Proposing that the rules of fairness and ethics applied respectfully and legally in Hollywood for music licensing do not apply to companies online is a self-serving double standard promoted by the illegally operating internet businesses to serve their own agenda and profits. The irony of course is that these same people often attack Hollywood as being unfair to artists.
It is the very Right of the artist to choose how their work is used and distributed that allows for new creativity and opportunities. We’ve been told that there are many times when working on a major motion picture there will be the desire to use a song by a very well known artist. Sometimes this song may be a massive current hit, or perhaps an iconic older song that has a deep nostalgic value. In either case, the production can not simply use the first and perhaps most obvious choice for the film.
The creators of the song, that is the songwriters and the performers of the recording, must first be consulted and approve of the use. Once the use is approved, the songwriters and performers (or their respective representatives) also get to negotiate the fee and terms of the use.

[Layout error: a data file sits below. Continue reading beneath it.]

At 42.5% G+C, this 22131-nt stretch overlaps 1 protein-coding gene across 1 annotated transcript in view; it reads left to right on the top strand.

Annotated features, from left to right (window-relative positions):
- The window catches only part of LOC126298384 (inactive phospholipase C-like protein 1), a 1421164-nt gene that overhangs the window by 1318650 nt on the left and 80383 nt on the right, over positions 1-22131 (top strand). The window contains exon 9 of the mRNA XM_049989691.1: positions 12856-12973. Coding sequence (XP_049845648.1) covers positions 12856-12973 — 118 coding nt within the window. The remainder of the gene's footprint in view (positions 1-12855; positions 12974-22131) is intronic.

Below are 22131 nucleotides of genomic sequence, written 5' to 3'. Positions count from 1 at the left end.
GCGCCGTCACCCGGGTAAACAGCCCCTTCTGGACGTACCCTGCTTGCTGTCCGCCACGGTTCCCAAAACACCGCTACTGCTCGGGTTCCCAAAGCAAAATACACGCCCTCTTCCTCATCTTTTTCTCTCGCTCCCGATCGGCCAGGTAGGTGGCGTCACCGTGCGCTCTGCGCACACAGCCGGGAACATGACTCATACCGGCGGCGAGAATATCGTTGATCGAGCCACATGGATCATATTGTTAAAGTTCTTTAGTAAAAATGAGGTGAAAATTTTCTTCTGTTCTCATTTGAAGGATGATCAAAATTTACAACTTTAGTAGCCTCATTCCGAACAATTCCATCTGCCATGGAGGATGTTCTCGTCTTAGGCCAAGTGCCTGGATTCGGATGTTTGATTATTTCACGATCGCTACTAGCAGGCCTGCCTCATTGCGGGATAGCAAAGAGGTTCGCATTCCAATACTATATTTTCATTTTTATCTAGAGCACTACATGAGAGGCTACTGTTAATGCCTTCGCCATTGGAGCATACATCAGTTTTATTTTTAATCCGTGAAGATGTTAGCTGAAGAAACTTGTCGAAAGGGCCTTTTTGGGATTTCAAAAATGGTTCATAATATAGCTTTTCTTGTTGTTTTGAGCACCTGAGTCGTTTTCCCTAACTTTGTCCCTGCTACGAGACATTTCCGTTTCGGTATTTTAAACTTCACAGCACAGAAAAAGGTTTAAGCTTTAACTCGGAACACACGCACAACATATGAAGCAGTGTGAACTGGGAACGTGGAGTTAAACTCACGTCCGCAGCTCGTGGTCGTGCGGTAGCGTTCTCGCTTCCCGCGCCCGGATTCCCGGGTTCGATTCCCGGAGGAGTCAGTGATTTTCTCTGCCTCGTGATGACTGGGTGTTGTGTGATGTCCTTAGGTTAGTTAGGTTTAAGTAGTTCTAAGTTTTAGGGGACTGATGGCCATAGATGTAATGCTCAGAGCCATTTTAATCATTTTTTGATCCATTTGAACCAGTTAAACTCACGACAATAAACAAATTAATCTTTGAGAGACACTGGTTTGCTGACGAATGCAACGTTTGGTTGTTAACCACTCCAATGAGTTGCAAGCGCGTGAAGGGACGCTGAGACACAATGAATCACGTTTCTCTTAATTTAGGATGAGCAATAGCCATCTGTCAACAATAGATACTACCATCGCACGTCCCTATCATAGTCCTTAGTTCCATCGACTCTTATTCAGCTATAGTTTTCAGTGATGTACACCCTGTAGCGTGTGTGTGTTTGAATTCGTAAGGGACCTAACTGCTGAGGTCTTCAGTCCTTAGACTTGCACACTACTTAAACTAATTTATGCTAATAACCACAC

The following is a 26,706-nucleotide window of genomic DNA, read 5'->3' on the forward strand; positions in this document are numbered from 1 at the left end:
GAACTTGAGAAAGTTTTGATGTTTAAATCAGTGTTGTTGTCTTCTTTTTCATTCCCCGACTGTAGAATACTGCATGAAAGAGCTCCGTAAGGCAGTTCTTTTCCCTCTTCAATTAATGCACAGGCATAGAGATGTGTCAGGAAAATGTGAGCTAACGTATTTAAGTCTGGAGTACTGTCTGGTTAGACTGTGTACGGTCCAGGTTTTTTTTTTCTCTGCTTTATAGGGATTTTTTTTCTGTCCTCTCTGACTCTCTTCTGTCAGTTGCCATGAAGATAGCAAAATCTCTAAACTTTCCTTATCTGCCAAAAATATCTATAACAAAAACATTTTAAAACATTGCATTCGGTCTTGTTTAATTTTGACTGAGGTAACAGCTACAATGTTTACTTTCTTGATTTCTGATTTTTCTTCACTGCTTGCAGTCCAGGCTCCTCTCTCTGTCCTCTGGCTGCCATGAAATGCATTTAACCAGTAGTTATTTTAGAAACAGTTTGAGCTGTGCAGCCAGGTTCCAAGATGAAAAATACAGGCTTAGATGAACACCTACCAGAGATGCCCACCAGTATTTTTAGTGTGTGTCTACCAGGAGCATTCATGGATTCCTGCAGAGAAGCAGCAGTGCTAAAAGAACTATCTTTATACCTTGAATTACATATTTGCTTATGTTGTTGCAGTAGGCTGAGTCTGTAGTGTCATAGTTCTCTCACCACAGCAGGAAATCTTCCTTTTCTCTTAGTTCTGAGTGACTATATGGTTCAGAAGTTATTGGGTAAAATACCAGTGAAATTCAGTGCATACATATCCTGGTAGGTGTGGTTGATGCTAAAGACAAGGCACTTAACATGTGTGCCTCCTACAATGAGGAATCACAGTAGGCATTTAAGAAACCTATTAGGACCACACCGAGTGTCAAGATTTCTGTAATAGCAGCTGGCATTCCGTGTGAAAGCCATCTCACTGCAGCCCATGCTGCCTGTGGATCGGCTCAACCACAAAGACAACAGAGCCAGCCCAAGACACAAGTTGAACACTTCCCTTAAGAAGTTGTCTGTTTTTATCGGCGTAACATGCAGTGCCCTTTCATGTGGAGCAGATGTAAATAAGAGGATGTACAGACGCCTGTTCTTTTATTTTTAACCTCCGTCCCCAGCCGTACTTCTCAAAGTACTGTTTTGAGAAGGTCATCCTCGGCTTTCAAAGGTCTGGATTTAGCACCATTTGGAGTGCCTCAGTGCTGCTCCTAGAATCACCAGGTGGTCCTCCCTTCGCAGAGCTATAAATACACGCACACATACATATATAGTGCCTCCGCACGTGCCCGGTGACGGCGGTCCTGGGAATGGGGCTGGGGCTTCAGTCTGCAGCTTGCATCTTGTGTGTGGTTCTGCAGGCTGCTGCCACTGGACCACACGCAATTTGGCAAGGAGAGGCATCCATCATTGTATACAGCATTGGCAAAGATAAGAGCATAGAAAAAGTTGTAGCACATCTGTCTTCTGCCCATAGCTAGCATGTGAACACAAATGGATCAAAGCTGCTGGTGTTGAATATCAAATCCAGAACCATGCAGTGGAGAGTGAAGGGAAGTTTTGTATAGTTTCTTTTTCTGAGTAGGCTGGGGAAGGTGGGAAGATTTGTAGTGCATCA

As creators who respect the Rights of others, and the law which protects creators, those who work in film music are often faced with situations, where for whatever reason, the song first selected for the use in a film is not approved. We don’t see these people going around whining about how unfair it is that they can’t use something against the artist’s wishes. They don’t go around whining about how the law is unfair because it protects the artist’s choice to participate or not.
Perhaps the artist does not feel the film represents them in a way that they want to be represented. Perhaps the artist feels they bring more value to the proposed use than the film’s producers do. It’s all about respecting the Artist’s Right to chose.
Whatever the case, those in Hollywood do not just exploit the artist’s song illegally and then complain that those who disagree with them are dinosaurs and “don’t get it.” Instead what they do in Hollywood is, they get creative.